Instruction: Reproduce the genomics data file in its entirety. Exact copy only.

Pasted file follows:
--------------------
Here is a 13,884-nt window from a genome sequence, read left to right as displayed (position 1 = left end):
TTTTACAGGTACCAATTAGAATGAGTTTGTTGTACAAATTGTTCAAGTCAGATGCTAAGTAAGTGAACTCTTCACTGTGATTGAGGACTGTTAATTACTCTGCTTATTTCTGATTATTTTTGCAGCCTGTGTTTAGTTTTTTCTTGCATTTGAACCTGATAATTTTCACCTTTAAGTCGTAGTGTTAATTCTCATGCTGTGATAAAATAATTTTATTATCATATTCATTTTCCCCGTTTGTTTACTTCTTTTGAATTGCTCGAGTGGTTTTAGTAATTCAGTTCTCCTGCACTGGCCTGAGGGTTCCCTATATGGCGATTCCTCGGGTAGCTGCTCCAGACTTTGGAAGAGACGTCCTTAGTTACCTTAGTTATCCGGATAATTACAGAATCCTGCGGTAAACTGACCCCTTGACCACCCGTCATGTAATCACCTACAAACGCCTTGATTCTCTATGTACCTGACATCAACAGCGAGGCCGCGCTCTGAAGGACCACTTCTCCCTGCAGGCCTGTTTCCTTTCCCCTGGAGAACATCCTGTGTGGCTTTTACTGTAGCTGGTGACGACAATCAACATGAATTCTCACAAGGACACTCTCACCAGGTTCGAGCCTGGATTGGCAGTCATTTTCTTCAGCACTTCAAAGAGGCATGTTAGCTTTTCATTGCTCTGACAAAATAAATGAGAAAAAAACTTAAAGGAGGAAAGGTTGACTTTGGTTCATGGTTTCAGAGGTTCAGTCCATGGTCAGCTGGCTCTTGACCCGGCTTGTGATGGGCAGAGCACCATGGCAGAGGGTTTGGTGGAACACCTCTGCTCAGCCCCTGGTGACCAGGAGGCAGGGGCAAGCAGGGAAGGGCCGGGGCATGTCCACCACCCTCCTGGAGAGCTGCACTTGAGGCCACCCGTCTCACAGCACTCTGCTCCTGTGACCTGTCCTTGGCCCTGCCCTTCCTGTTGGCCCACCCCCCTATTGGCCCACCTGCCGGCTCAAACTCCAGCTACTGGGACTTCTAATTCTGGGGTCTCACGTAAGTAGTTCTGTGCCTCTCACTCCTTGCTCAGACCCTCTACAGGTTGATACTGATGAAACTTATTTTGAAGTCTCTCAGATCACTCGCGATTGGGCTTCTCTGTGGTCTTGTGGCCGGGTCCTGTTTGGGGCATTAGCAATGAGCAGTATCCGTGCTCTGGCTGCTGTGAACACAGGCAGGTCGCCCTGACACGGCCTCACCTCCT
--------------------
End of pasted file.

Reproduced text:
Here is a 13,884-nt window from a genome sequence, read left to right as displayed (position 1 = left end):
TTTTACAGGTACCAATTAGAATGAGTTTGTTGTACAAATTGTTCAAGTCAGATGCTAAGTAAGTGAACTCTTCACTGTGATTGAGGACTGTTAATTACTCTGCTTATTTCTGATTATTTTTGCAGCCTGTGTTTAGTTTTTTCTTGCATTTGAACCTGATAATTTTCACCTTTAAGTCGTAGTGTTAATTCTCATGCTGTGATAAAATAATTTTATTATCATATTCATTTTCCCCGTTTGTTTACTTCTTTTGAATTGCTCGAGTGGTTTTAGTAATTCAGTTCTCCTGCACTGGCCTGAGGGTTCCCTATATGGCGATTCCTCGGGTAGCTGCTCCAGACTTTGGAAGAGACGTCCTTAGTTACCTTAGTTATCCGGATAATTACAGAATCCTGCGGTAAACTGACCCCTTGACCACCCGTCATGTAATCACCTACAAACGCCTTGATTCTCTATGTACCTGACATCAACAGCGAGGCCGCGCTCTGAAGGACCACTTCTCCCTGCAGGCCTGTTTCCTTTCCCCTGGAGAACATCCTGTGTGGCTTTTACTGTAGCTGGTGACGACAATCAACATGAATTCTCACAAGGACACTCTCACCAGGTTCGAGCCTGGATTGGCAGTCATTTTCTTCAGCACTTCAAAGAGGCATGTTAGCTTTTCATTGCTCTGACAAAATAAATGAGAAAAAAACTTAAAGGAGGAAAGGTTGACTTTGGTTCATGGTTTCAGAGGTTCAGTCCATGGTCAGCTGGCTCTTGACCCGGCTTGTGATGGGCAGAGCACCATGGCAGAGGGTTTGGTGGAACACCTCTGCTCAGCCCCTGGTGACCAGGAGGCAGGGGCAAGCAGGGAAGGGCCGGGGCATGTCCACCACCCTCCTGGAGAGCTGCACTTGAGGCCACCCGTCTCACAGCACTCTGCTCCTGTGACCTGTCCTTGGCCCTGCCCTTCCTGTTGGCCCACCCCCCTATTGGCCCACCTGCCGGCTCAAACTCCAGCTACTGGGACTTCTAATTCTGGGGTCTCACGTAAGTAGTTCTGTGCCTCTCACTCCTTGCTCAGACCCTCTACAGGTTGATACTGATGAAACTTATTTTGAAGTCTCTCAGATCACTCGCGATTGGGCTTCTCTGTGGTCTTGTGGCCGGGTCCTGTTTGGGGCATTAGCAATGAGCAGTATCCGTGCTCTGGCTGCTGTGAACACAGGCAGGTCGCCCTGACACGGCCTCACCTCCT